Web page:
The Consequences of Bad Decisions
Bad decision making strategies lead to bad decisions and bad consequences. If you work in the business world, you’ve likely witnessed the consequences of bad decisions made by a company president or CEO. But you don’t have to work in management for your decisions to have a big impact. Just ask former Barings Bank employee Nick Leeson, whose poor decisions cost his company over a billion dollars and resulted in its demise.
Barings Bank was at one time the oldest merchant bank in London. However, you won’t find Barings Bank mentioned much today, except in history books. That’s because Nick Leeson (along with managers who demonstrated an astonishing absence of oversight) ended up bankrupting the 233 year old corporation through bad arbitraging, accruing the equivalent of $1.3billion US in debt over a three year period.
It’s not likely that bad decisions you make will lead to the collapse of a multimillion dollar corporation. However, the results of bad decisions on a person’s own business, individual life, and family can seem no less devastating.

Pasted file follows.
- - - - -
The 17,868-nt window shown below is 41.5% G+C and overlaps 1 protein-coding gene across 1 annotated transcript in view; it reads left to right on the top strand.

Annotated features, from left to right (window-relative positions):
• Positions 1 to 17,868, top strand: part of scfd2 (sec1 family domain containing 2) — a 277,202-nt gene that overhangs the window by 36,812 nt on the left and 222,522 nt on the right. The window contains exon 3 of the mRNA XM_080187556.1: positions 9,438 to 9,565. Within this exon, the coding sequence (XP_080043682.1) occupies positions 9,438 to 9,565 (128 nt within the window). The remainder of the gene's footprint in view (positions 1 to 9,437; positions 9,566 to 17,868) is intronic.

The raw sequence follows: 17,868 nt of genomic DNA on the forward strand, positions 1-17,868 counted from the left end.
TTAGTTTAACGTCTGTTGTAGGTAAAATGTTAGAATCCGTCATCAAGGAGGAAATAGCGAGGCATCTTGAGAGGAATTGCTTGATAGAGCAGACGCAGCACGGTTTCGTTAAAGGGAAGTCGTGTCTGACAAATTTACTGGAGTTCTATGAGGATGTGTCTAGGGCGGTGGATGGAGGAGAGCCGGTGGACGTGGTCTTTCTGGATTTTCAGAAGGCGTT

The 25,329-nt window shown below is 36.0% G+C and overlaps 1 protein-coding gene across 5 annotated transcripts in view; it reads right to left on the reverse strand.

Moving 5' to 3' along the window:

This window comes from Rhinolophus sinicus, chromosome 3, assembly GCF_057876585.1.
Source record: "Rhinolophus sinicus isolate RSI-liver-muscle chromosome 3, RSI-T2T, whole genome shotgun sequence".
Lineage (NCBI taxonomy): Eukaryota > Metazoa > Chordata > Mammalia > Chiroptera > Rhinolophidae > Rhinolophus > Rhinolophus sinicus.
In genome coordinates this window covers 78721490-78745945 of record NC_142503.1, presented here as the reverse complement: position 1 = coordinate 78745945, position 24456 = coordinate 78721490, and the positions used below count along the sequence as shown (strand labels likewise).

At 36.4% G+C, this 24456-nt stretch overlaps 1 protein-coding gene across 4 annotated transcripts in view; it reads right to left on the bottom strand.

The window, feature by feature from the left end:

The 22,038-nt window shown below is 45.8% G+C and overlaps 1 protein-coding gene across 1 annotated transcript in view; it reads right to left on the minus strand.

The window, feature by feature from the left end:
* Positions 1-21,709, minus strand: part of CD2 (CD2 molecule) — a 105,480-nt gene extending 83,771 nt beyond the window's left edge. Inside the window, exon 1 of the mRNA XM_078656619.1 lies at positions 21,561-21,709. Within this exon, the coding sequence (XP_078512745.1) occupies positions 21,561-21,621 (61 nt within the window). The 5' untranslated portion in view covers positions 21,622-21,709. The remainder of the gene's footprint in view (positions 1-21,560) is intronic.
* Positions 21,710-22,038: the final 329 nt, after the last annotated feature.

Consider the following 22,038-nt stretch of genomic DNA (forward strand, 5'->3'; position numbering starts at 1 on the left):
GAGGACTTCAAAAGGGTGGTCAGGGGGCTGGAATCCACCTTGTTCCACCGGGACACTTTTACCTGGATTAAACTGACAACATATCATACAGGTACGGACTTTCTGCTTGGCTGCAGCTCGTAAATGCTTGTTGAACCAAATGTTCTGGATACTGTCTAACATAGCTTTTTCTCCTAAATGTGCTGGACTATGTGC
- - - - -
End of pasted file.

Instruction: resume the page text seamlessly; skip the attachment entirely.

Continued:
We can learn better decision making strategies in many ways, but one way is by learning from poor decisions of others. In his article “Lessons In Decision-Making,” Rusty Wright examines decisions by US president John F. Kennedy Jr, both good and bad, to see what we can learn from a fascinating and dynamic political figure. Whether or not you are involved in the high-stakes world of business or politics, these same considerations can help you make better decisions in your day-to-day life.
Having trouble making a difficult decision? If, even after reading the linked article, you’re confronted with a daunting decision to make and need someone to talk with, please contact a mentor today to discuss it.
Upcoming online chats: Join us for daily online chats! One of our features will be “Making the Choice” on September 7 at 10:30 am EDT Please join us to discuss how first step to making a good decision is making a decision in the first place.